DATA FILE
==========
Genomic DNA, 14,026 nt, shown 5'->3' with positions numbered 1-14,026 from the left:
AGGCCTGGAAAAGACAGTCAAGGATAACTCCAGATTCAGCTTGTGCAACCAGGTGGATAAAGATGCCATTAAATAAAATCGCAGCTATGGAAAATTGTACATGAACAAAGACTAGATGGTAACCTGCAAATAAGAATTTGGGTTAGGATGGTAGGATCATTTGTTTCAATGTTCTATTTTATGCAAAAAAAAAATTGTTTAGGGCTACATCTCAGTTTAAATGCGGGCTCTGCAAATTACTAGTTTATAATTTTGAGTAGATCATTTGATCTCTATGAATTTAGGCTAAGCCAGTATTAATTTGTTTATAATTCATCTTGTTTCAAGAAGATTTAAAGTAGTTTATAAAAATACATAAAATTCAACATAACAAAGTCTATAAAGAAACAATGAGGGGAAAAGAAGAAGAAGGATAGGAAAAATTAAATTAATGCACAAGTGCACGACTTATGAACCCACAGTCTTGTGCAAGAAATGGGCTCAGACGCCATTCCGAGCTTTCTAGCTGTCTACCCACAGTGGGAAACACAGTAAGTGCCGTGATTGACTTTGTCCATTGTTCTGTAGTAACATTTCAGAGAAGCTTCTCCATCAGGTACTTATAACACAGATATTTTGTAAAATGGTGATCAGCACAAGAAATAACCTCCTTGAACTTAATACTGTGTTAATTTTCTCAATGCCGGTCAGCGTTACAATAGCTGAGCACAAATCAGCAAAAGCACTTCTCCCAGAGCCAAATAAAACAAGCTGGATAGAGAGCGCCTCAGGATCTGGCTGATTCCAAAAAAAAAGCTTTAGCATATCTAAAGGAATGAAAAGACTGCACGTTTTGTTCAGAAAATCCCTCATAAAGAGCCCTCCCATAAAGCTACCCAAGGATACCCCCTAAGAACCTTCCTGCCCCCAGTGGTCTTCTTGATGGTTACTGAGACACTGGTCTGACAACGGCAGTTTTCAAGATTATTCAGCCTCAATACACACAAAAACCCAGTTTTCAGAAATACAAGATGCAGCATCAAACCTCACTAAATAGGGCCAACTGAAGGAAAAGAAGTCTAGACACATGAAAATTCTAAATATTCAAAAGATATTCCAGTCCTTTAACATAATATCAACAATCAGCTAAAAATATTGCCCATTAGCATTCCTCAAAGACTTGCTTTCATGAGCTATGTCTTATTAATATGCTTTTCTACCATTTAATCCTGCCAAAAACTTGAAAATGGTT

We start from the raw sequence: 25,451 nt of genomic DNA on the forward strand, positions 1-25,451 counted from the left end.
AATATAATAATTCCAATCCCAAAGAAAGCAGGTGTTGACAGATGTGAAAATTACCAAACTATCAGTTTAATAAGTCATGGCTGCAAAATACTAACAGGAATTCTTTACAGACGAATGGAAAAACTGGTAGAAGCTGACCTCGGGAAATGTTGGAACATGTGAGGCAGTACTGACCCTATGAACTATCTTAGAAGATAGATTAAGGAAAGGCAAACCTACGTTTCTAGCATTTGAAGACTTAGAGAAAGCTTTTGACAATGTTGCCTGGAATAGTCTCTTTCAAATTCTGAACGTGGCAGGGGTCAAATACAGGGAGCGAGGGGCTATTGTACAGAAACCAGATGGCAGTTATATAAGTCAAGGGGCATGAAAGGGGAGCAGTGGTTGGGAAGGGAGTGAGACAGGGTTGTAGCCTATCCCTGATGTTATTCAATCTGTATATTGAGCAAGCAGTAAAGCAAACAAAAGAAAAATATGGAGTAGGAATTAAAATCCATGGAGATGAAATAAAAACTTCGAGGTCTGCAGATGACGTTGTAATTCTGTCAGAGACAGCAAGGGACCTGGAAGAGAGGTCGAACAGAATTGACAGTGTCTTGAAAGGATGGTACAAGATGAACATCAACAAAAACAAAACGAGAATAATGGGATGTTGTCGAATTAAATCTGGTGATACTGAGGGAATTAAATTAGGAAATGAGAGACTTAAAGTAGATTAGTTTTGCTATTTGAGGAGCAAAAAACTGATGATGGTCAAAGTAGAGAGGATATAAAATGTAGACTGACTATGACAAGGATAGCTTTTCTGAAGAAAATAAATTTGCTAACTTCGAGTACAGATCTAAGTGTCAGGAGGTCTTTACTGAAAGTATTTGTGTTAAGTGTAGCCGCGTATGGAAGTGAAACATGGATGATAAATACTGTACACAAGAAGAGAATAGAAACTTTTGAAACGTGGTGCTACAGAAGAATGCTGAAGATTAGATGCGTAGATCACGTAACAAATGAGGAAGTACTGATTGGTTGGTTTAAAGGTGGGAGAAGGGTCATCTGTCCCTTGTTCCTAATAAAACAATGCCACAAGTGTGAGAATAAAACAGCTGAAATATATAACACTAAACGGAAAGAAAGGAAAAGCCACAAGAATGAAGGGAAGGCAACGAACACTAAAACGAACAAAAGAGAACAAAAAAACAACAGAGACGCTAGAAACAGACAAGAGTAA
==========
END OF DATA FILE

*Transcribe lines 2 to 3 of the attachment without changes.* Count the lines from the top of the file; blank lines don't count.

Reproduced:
AGGCCTGGAAAAGACAGTCAAGGATAACTCCAGATTCAGCTTGTGCAACCAGGTGGATAAAGATGCCATTAAATAAAATCGCAGCTATGGAAAATTGTACATGAACAAAGACTAGATGGTAACCTGCAAATAAGAATTTGGGTTAGGATGGTAGGATCATTTGTTTCAATGTTCTATTTTATGCAAAAAAAAAATTGTTTAGGGCTACATCTCAGTTTAAATGCGGGCTCTGCAAATTACTAGTTTATAATTTTGAGTAGATCATTTGATCTCTATGAATTTAGGCTAAGCCAGTATTAATTTGTTTATAATTCATCTTGTTTCAAGAAGATTTAAAGTAGTTTATAAAAATACATAAAATTCAACATAACAAAGTCTATAAAGAAACAATGAGGGGAAAAGAAGAAGAAGGATAGGAAAAATTAAATTAATGCACAAGTGCACGACTTATGAACCCACAGTCTTGTGCAAGAAATGGGCTCAGACGCCATTCCGAGCTTTCTAGCTGTCTACCCACAGTGGGAAACACAGTAAGTGCCGTGATTGACTTTGTCCATTGTTCTGTAGTAACATTTCAGAGAAGCTTCTCCATCAGGTACTTATAACACAGATATTTTGTAAAATGGTGATCAGCACAAGAAATAACCTCCTTGAACTTAATACTGTGTTAATTTTCTCAATGCCGGTCAGCGTTACAATAGCTGAGCACAAATCAGCAAAAGCACTTCTCCCAGAGCCAAATAAAACAAGCTGGATAGAGAGCGCCTCAGGATCTGGCTGATTCCAAAAAAAAAGCTTTAGCATATCTAAAGGAATGAAAAGACTGCACGTTTTGTTCAGAAAATCCCTCATAAAGAGCCCTCCCATAAAGCTACCCAAGGATACCCCCTAAGAACCTTCCTGCCCCCAGTGGTCTTCTTGATGGTTACTGAGACACTGGTCTGACAACGGCAGTTTTCAAGATTATTCAGCCTCAATACACACAAAAACCCAGTTTTCAGAAATACAAGATGCAGCATCAAACCTCACTAAATAGGGCCAACTGAAGGAAAAGAAGTCTAGACACATGAAAATTCTAAATATTCAAAAGATATTCCAGTCCTTTAACATAATATCAACAATCAGCTAAAAATATTGCCCATTAGCATTCCTCAAAGACTTGCTTTCATGAGCTATGTCTTATTAATATGCTTTTCTACCATTTAATCCTGCCAAAAACTTGAAAATGGTT

We start from the raw sequence: 25,451 nt of genomic DNA on the forward strand, positions 1-25,451 counted from the left end.